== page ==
11 Recovery studies in Birmingham and Glasgow Ready access to populations Untapped group of recovery champions Glasgow: predictors of higher quality of life: – More meaningful activities in the last month – Greater number of non-using peers in the recovery network – Different levels of recovery in abstinent and maintained groups

12 William White: social qualities of recovery Emotional support – involving empathy, care, consideration, concern and encouragement Informational support – providing knowledge about recovery and the recovery support services and groups available Instrumental support – support in linking in to supportive housing and childcare services, development of leisure and sporting activities and to recovery groups Companionship Validation – sharing and supporting their recovery experiences

13 Benefits of engaging in recovery groups Experience of acceptance and belonging Build esteem through identification with a large organisation Provide a belief system through which shame and defeat can be transformed into victory Provide a vehicle for the safe discharge of powerful emotions Provide a consistent set of rituals that facilitate emotional release and value-focusing Provide a forum for consultation on daily problem solving Provide rituals that allow the group to celebrate success

14 Types of recovery group Therapeutic Vocational Interest They are the basis for collective recovery capital Based on assertive linkage Embedded within recovery oriented systems

15 What are recovery outcomes? Best and Gilman (2010) Improved quality of life and community engagement Improved family functioning Diversity and engagement with communities of recovery Emergent recovery champions Giving back Culture change

16 How do we measure them at the individual level? Engagement in meaningful activities Quality of life and wellbeing Effective family involvement Safe housing Reduced burden on state, CJS Giving something back? Being a recovery champion?


18 How do we measure recovery orientation and effectiveness at a worker / service level? For acute services, numbers who achieve basic RETHINK criteria and who are engaged and motivated in recovery activities Links to community Workers active in community Assertive outreach and activity Recovery Attitudes Links to recovery pillars – housing, ETE, PBRSS Therapeutic, strategic and community champions WW – ROMM?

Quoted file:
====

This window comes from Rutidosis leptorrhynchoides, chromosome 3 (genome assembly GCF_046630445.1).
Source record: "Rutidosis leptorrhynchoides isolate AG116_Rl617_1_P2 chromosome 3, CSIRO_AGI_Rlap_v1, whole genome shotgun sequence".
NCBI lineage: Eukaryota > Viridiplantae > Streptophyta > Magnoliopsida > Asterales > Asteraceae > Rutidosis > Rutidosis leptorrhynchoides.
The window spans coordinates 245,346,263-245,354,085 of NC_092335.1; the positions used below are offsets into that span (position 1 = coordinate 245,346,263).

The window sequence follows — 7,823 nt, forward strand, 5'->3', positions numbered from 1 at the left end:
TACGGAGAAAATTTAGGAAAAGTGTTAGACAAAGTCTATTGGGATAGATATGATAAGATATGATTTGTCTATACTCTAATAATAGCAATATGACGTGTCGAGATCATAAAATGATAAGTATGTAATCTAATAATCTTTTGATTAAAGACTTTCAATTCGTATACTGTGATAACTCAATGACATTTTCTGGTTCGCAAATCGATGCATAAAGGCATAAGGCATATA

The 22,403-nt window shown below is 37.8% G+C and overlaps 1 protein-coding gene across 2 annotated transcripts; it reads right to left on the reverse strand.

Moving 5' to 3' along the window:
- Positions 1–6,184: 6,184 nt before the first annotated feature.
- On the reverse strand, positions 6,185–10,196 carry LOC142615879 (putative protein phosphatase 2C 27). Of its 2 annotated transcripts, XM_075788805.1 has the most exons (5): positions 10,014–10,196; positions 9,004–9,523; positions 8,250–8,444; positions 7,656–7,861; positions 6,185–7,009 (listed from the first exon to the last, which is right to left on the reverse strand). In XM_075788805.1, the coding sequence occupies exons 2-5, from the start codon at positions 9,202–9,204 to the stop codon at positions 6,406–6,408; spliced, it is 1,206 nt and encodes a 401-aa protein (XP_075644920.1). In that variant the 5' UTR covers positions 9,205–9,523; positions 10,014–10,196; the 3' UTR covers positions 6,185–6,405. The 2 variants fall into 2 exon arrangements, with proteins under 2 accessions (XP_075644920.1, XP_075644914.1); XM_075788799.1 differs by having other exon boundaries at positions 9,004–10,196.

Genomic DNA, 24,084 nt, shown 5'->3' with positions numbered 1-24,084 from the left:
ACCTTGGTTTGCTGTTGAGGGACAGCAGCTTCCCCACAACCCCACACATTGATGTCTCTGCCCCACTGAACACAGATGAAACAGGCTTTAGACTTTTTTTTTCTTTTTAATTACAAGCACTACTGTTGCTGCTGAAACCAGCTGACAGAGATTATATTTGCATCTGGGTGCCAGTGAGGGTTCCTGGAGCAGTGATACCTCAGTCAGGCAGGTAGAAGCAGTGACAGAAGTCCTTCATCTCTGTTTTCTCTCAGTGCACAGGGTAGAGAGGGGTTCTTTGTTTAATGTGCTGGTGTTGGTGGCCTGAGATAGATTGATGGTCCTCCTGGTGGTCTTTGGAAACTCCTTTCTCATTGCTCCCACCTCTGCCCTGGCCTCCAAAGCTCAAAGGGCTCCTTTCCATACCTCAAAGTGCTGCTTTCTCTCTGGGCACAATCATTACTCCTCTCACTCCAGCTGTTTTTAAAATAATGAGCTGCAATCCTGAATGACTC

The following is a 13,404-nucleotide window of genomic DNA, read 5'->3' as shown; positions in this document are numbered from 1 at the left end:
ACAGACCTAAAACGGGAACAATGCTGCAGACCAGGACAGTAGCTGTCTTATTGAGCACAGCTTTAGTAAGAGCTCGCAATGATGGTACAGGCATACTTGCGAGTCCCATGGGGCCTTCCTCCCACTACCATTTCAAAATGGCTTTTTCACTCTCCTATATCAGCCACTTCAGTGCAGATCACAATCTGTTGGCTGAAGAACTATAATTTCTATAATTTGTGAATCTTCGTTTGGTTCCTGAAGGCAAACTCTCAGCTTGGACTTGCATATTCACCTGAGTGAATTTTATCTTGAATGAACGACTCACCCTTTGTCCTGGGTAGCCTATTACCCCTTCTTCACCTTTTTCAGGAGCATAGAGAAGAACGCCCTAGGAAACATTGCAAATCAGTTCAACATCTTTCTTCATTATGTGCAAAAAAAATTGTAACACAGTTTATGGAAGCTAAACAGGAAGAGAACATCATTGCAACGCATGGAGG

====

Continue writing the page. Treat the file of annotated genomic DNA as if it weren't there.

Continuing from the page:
19 Building up recovery capital Keyworker is both the source of strength through the therapeutic alliance And the provider of supports and techniques to enable empowerment and change But you also have the power to link and enable access to communities of recovery Need for register of local activities and groups

20 How do we measure recovery orientation at a systems level? Level 1: Basic pillars – housing, ETE, PBRSS options Level 2: Number of champions / recovery groups Level 3: Levels of diverse recovery options and numbers actively engaged Level 4: Epidemiological indicators of success Level 5: Stigma / discrimination scores Level 6: Impact on lived community – including attributed children at risk, disability living allowance, stuck clients Level 7: Shifts in use and relapse patterns – prevalence and incidence markers

21 What Y&H has to offer 8 innovation projects 3 treatment development projects – Sheffield, North Lincs, Bradford 3 peer based activity projects – Doncaster, Keighley, Merlin 2 system projects – Halifax, Barnsley

22 What are the innovations and inspirations? Peer diversity and champion emergence Committed professionals Innovative data collection and methods Dynamic leadership Bold vision Active participation and multi-agency working Co-production

23 Potential barriers Finance Projects tied to individuals Cultural barriers Systemic problems Measurement – a question of attribution? Starting from different points Time and the development of recovery thinking

24 Solutions Shared aims Transparent process Action research methods and learning Use of common instruments and intervention approaches Effective and assertive linkage Learning culture